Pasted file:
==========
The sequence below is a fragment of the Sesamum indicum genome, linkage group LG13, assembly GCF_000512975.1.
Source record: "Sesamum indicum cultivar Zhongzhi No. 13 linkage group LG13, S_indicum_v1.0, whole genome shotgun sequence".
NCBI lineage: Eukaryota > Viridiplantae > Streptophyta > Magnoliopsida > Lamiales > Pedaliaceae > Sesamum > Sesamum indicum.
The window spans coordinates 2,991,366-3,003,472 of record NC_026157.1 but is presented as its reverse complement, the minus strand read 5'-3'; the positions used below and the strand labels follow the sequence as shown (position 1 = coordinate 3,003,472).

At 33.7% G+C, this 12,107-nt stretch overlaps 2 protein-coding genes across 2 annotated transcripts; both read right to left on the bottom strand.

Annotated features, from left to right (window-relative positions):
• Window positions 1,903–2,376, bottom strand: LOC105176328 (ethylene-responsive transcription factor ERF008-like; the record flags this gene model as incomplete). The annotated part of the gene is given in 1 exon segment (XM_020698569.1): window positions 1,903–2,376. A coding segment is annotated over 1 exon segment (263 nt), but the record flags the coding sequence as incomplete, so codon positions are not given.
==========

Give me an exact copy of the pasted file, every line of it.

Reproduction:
The sequence below is a fragment of the Sesamum indicum genome, linkage group LG13, assembly GCF_000512975.1.
Source record: "Sesamum indicum cultivar Zhongzhi No. 13 linkage group LG13, S_indicum_v1.0, whole genome shotgun sequence".
NCBI lineage: Eukaryota > Viridiplantae > Streptophyta > Magnoliopsida > Lamiales > Pedaliaceae > Sesamum > Sesamum indicum.
The window spans coordinates 2,991,366-3,003,472 of record NC_026157.1 but is presented as its reverse complement, the minus strand read 5'-3'; the positions used below and the strand labels follow the sequence as shown (position 1 = coordinate 3,003,472).

At 33.7% G+C, this 12,107-nt stretch overlaps 2 protein-coding genes across 2 annotated transcripts; both read right to left on the bottom strand.

Annotated features, from left to right (window-relative positions):
• Window positions 1,903–2,376, bottom strand: LOC105176328 (ethylene-responsive transcription factor ERF008-like; the record flags this gene model as incomplete). The annotated part of the gene is given in 1 exon segment (XM_020698569.1): window positions 1,903–2,376. A coding segment is annotated over 1 exon segment (263 nt), but the record flags the coding sequence as incomplete, so codon positions are not given.